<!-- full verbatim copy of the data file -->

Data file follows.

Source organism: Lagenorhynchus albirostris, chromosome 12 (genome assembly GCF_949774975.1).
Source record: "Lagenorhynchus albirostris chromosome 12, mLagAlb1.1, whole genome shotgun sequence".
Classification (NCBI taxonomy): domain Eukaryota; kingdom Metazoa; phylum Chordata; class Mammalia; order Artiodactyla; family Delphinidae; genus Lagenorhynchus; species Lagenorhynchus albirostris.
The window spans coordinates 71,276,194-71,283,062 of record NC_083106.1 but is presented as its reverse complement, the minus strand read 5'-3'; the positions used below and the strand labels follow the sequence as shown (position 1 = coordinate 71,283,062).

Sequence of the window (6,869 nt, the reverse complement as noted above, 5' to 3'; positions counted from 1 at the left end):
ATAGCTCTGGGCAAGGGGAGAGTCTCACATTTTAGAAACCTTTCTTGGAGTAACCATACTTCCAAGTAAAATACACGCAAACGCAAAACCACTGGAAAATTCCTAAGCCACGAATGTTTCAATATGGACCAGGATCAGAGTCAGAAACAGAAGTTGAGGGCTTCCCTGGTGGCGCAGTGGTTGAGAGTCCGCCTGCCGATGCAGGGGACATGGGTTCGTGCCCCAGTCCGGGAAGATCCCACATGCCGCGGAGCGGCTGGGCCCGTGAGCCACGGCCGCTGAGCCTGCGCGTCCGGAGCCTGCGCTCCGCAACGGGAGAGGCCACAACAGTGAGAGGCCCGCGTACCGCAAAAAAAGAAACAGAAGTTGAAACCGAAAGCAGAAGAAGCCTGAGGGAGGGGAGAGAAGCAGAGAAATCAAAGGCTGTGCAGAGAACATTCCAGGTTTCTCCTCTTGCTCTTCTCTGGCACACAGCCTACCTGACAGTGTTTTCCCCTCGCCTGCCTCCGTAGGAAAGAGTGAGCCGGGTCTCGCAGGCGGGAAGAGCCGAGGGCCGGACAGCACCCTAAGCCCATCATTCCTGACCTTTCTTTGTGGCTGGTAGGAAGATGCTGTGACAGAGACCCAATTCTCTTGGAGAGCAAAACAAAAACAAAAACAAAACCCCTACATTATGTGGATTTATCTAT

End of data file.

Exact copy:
Source organism: Lagenorhynchus albirostris, chromosome 12 (genome assembly GCF_949774975.1).
Source record: "Lagenorhynchus albirostris chromosome 12, mLagAlb1.1, whole genome shotgun sequence".
Classification (NCBI taxonomy): domain Eukaryota; kingdom Metazoa; phylum Chordata; class Mammalia; order Artiodactyla; family Delphinidae; genus Lagenorhynchus; species Lagenorhynchus albirostris.
The window spans coordinates 71,276,194-71,283,062 of record NC_083106.1 but is presented as its reverse complement, the minus strand read 5'-3'; the positions used below and the strand labels follow the sequence as shown (position 1 = coordinate 71,283,062).

Sequence of the window (6,869 nt, the reverse complement as noted above, 5' to 3'; positions counted from 1 at the left end):
ATAGCTCTGGGCAAGGGGAGAGTCTCACATTTTAGAAACCTTTCTTGGAGTAACCATACTTCCAAGTAAAATACACGCAAACGCAAAACCACTGGAAAATTCCTAAGCCACGAATGTTTCAATATGGACCAGGATCAGAGTCAGAAACAGAAGTTGAGGGCTTCCCTGGTGGCGCAGTGGTTGAGAGTCCGCCTGCCGATGCAGGGGACATGGGTTCGTGCCCCAGTCCGGGAAGATCCCACATGCCGCGGAGCGGCTGGGCCCGTGAGCCACGGCCGCTGAGCCTGCGCGTCCGGAGCCTGCGCTCCGCAACGGGAGAGGCCACAACAGTGAGAGGCCCGCGTACCGCAAAAAAAGAAACAGAAGTTGAAACCGAAAGCAGAAGAAGCCTGAGGGAGGGGAGAGAAGCAGAGAAATCAAAGGCTGTGCAGAGAACATTCCAGGTTTCTCCTCTTGCTCTTCTCTGGCACACAGCCTACCTGACAGTGTTTTCCCCTCGCCTGCCTCCGTAGGAAAGAGTGAGCCGGGTCTCGCAGGCGGGAAGAGCCGAGGGCCGGACAGCACCCTAAGCCCATCATTCCTGACCTTTCTTTGTGGCTGGTAGGAAGATGCTGTGACAGAGACCCAATTCTCTTGGAGAGCAAAACAAAAACAAAAACAAAACCCCTACATTATGTGGATTTATCTAT